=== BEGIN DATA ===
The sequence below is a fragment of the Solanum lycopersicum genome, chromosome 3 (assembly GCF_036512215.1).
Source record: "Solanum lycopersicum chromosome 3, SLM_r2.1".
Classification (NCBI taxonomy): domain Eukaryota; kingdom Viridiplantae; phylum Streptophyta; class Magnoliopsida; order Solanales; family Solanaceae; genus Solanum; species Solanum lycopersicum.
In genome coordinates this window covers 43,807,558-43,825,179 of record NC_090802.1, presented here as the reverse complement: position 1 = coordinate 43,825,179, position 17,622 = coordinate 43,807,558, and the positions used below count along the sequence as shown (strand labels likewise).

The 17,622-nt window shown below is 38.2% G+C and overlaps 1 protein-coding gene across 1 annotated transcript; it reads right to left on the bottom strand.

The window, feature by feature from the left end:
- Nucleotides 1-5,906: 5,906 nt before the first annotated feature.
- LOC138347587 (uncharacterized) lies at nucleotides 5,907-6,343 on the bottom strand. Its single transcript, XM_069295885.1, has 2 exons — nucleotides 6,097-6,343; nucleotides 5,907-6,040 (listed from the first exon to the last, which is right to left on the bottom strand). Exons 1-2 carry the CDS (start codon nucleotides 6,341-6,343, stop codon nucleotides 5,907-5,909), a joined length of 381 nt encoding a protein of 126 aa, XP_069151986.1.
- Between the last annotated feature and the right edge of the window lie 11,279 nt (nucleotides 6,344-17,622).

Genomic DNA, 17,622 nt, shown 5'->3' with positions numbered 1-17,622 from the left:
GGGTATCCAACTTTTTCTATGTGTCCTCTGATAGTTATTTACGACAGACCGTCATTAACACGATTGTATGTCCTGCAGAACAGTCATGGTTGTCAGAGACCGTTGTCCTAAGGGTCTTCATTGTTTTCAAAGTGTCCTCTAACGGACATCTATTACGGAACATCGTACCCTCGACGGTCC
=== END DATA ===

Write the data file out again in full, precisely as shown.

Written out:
The sequence below is a fragment of the Solanum lycopersicum genome, chromosome 3 (assembly GCF_036512215.1).
Source record: "Solanum lycopersicum chromosome 3, SLM_r2.1".
Classification (NCBI taxonomy): domain Eukaryota; kingdom Viridiplantae; phylum Streptophyta; class Magnoliopsida; order Solanales; family Solanaceae; genus Solanum; species Solanum lycopersicum.
In genome coordinates this window covers 43,807,558-43,825,179 of record NC_090802.1, presented here as the reverse complement: position 1 = coordinate 43,825,179, position 17,622 = coordinate 43,807,558, and the positions used below count along the sequence as shown (strand labels likewise).

The 17,622-nt window shown below is 38.2% G+C and overlaps 1 protein-coding gene across 1 annotated transcript; it reads right to left on the bottom strand.

The window, feature by feature from the left end:
- Nucleotides 1-5,906: 5,906 nt before the first annotated feature.
- LOC138347587 (uncharacterized) lies at nucleotides 5,907-6,343 on the bottom strand. Its single transcript, XM_069295885.1, has 2 exons — nucleotides 6,097-6,343; nucleotides 5,907-6,040 (listed from the first exon to the last, which is right to left on the bottom strand). Exons 1-2 carry the CDS (start codon nucleotides 6,341-6,343, stop codon nucleotides 5,907-5,909), a joined length of 381 nt encoding a protein of 126 aa, XP_069151986.1.
- Between the last annotated feature and the right edge of the window lie 11,279 nt (nucleotides 6,344-17,622).

Genomic DNA, 17,622 nt, shown 5'->3' with positions numbered 1-17,622 from the left:
GGGTATCCAACTTTTTCTATGTGTCCTCTGATAGTTATTTACGACAGACCGTCATTAACACGATTGTATGTCCTGCAGAACAGTCATGGTTGTCAGAGACCGTTGTCCTAAGGGTCTTCATTGTTTTCAAAGTGTCCTCTAACGGACATCTATTACGGAACATCGTACCCTCGACGGTCC